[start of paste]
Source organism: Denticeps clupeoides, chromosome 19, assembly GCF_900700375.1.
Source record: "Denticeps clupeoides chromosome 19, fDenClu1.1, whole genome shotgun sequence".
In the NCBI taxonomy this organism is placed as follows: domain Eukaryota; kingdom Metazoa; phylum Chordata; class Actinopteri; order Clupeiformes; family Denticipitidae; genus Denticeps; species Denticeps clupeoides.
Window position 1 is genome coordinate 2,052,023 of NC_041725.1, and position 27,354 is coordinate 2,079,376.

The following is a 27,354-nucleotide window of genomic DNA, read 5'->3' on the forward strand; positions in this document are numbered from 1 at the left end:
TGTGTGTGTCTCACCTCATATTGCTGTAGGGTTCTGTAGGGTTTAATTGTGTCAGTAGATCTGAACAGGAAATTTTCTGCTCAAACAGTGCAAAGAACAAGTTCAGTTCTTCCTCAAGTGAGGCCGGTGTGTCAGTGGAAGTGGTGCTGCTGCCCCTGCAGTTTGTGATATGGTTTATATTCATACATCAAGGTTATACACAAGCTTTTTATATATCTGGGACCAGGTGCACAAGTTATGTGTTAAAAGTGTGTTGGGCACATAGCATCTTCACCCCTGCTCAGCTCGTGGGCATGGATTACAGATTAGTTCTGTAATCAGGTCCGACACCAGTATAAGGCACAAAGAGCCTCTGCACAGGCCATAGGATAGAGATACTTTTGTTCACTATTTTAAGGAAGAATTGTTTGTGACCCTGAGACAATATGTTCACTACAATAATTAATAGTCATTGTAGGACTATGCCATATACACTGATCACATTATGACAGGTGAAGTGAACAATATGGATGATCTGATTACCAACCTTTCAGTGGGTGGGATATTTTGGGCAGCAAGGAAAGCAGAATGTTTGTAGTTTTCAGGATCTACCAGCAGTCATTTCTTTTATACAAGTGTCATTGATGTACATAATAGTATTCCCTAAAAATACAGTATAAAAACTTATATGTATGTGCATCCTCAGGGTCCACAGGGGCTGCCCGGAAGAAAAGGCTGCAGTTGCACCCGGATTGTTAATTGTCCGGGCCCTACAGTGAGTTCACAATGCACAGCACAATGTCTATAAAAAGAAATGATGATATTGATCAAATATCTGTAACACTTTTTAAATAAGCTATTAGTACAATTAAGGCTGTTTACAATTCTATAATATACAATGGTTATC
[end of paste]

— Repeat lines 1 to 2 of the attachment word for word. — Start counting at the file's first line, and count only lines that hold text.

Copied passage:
Source organism: Denticeps clupeoides, chromosome 19, assembly GCF_900700375.1.
Source record: "Denticeps clupeoides chromosome 19, fDenClu1.1, whole genome shotgun sequence".